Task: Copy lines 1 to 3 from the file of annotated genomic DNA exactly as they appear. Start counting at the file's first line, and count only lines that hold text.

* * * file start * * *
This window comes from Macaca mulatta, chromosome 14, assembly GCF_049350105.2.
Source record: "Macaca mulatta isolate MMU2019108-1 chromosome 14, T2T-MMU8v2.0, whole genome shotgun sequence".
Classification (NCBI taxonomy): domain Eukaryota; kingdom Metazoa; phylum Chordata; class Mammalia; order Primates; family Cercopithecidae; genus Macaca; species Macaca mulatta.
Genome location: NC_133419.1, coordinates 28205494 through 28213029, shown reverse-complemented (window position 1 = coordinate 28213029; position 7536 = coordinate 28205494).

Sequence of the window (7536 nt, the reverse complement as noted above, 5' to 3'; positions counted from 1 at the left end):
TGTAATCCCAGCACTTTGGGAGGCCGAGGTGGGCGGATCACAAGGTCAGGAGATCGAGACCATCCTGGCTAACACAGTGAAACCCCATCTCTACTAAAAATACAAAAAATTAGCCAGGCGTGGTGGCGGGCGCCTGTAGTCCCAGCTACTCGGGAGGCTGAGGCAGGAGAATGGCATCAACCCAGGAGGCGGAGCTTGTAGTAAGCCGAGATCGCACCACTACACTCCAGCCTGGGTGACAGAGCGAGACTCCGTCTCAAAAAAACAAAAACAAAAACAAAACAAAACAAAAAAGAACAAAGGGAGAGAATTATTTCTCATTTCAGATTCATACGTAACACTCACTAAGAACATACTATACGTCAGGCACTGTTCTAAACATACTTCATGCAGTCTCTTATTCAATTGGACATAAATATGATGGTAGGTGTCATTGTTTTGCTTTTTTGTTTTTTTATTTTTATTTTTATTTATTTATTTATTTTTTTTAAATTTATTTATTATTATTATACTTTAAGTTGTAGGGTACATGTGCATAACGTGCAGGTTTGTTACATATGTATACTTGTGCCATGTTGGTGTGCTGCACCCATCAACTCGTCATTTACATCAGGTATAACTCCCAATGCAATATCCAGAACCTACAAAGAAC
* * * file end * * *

This window comes from Macaca mulatta, chromosome 14, assembly GCF_049350105.2.
Source record: "Macaca mulatta isolate MMU2019108-1 chromosome 14, T2T-MMU8v2.0, whole genome shotgun sequence".
Classification (NCBI taxonomy): domain Eukaryota; kingdom Metazoa; phylum Chordata; class Mammalia; order Primates; family Cercopithecidae; genus Macaca; species Macaca mulatta.